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E4: Upper Penitencia Creek Flood Protection*

About This Project

Preferred project: A federal-state-local partnership

This project continues a partnership with the U.S. Army Corps of Engineers(USACE) to plan, design and construct improvements along 4.2 miles of Upper Penitencia Creek from the confluence with Coyote Creek to Dorel Drive. Part of the project will protect the area around the Bay Area Rapid Transit's Berryessa station near King Road, which would otherwise be subject to flooding.

The natural creek channel will be preserved while adjacent existing open space and parkland will remain as recreational areas, only rarely taking the role as a temporary floodplain so that floodwaters do not enter surrounding neighborhoods and commercial areas. Proposed construction measures may include modified floodplains, levees, flood walls, bypass channels, and fish passage improvements. Existing Valley Water water supply facilities may also be modified to protect habitat and improve water supply reliability.

The $41.9 million ($48.9 million in inflated dollars) in local funding from Safe, Clean Water allows Valley Water to move ahead with the planning, design and construction of the project.

*This project was voter approved as part of the Safe, Clean Water and Natural Flood Protection Program.

Upper Pen Along Commodore Park
Datapoints
Status
Adjusted
Phase
Planning
Location
San José
Schedule
Start FY 2019 / Finish FY 2028
Funding
Safe, Clean Water Fund ($25.0 million); Watershed Stream Stewardship Fund
News and UpdatesNews and Updates
Reports and DocumentsReports and Documents
Environmental and Community BenefitsEnvironmental and Community Benefits
History and BackgroundHistory and Background
News & Updates

The Upper Penitencia Creek Project is a unique and multi-benefit effort currently in the planning stage with goals to:

• Reduce flood risk.

• Maintain and enhance water supply.

• Provide for trails and recreation.

• Maintain and improve the creek’s habitat.

 

Preferred project with federal and local funding:

  • No federal funding has been provided from USACE for this project.

Local-funding-only project: 

  • Valley Water continues to work on the local-funding-only option planning study with a streamlined planning process.

  • Valley Water completed the Problem Definition Report in spring 2019.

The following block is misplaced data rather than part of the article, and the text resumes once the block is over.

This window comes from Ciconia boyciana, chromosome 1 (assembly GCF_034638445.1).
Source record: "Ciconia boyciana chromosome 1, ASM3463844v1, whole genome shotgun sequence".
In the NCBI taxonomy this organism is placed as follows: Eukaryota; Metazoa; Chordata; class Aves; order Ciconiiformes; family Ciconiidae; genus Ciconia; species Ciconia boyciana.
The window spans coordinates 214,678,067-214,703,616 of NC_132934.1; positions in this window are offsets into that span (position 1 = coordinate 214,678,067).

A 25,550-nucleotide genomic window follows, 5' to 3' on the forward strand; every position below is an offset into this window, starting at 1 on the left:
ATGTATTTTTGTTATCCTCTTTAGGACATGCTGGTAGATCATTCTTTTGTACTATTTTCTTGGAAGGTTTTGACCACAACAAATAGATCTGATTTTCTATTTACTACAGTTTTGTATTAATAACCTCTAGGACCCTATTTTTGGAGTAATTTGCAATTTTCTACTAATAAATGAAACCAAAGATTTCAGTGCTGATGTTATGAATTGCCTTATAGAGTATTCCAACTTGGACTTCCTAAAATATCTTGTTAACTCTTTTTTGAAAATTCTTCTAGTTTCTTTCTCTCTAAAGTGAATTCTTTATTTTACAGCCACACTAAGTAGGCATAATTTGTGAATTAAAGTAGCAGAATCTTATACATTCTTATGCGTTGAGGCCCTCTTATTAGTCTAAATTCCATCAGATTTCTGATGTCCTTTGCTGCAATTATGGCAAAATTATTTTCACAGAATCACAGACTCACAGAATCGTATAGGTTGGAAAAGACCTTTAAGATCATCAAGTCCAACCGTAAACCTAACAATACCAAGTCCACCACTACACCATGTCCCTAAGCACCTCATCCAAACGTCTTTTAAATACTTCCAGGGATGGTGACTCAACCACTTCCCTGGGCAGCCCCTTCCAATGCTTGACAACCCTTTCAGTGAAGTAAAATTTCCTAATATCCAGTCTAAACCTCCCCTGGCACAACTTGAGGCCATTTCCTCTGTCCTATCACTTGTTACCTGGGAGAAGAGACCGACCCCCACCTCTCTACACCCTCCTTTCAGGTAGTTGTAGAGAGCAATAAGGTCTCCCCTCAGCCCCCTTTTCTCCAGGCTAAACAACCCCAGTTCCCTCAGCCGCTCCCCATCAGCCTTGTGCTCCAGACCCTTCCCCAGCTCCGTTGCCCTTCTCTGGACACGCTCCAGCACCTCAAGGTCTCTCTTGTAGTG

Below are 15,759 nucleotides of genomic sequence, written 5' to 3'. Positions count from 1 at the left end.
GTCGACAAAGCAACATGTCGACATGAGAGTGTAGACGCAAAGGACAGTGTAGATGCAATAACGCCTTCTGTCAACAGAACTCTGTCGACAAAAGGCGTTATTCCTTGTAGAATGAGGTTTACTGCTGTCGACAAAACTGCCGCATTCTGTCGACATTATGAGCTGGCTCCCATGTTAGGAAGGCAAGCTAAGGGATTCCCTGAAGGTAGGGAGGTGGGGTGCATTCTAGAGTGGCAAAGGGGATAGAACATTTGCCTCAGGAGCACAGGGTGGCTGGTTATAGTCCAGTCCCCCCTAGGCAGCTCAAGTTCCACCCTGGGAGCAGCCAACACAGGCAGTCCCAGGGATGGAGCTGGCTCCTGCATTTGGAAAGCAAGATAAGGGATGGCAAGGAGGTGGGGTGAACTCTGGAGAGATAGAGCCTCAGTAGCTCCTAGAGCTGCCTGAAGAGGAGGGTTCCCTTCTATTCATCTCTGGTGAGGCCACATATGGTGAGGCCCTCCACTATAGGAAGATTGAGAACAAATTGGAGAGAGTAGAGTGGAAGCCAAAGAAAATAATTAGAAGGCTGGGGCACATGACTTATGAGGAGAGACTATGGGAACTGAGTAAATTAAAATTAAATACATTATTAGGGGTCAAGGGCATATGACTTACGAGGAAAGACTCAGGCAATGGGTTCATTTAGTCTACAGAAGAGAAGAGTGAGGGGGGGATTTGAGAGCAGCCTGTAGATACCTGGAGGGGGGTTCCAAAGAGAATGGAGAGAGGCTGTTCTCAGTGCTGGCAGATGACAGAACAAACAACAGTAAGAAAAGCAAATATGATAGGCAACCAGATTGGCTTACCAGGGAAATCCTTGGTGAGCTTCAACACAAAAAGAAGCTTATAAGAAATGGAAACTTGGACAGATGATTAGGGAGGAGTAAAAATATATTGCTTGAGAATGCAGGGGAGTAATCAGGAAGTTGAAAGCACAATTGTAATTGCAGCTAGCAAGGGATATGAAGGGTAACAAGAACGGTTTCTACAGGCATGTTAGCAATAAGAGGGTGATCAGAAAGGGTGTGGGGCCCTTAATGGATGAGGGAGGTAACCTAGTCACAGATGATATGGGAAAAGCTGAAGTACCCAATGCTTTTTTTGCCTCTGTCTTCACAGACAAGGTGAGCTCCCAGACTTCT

• In winter 2017, the Capital Improvement Program (CIP) Committee recommended that the Upper Penitencia Creek Project be reduced to only the planning phase and that the funds be reallocated to complete flood risk reduction along 9 miles of Coyote Creek from Montague Expressway to Tully Road. However, on May 23, 2018, the Valley Water Board of Directors (Board) decided to take “no action” on the proposed modification to the Upper Penitencia Creek Project and instead decided to re-evaluate both projects after the planning study report for each project is completed or substantially advanced. After further analysis, the planning team decided to divide the project into the following three phases:
    • Phase I – Reach 1 (Coyote Creek confluence up to King Rd);
    • Phase II – Reaches 2 & 3 (King Rd up to Capitol Ave); and 
    • Phase III – Reaches 4 through 7 (Capitol Ave up to Dorel Dr).
  • The Recommended Project was to move forward with Phases I & II: complete design and construction of reaches 1, 2 and 3 (Coyote Creek confluence up to Capitol Ave). The Recommended Project was presented to the CIP Committee and, with their support, presented to the Board on December 10, 2019. The Board approved the Recommended Project and the project team prepared to move forward with design and construction.

  • The project team is currently nearing the end of the planning phase and expects to transition into design by the end of fiscal year 2021. The project team continues to work on the Planning Study Report (PSR), the preliminary Plan & Profile Sheets (Plans), and a geomorphology study to assist in the channel restoration aspects.  The PSR and preliminary Plans are expected to be finalized by May 2021. The geomorphology study may extend into the initial stages of design and is expected to be completed by June 2021.

Updated April 2021 

For more information:

Reports & Documents

Inundation Maps

 

SFEI Vision Report

 

Public Meeting Materials

May 15, 2019:

Staff provided an update on the feasible alternatives which reflected the public input received at the October 2018 public meeting.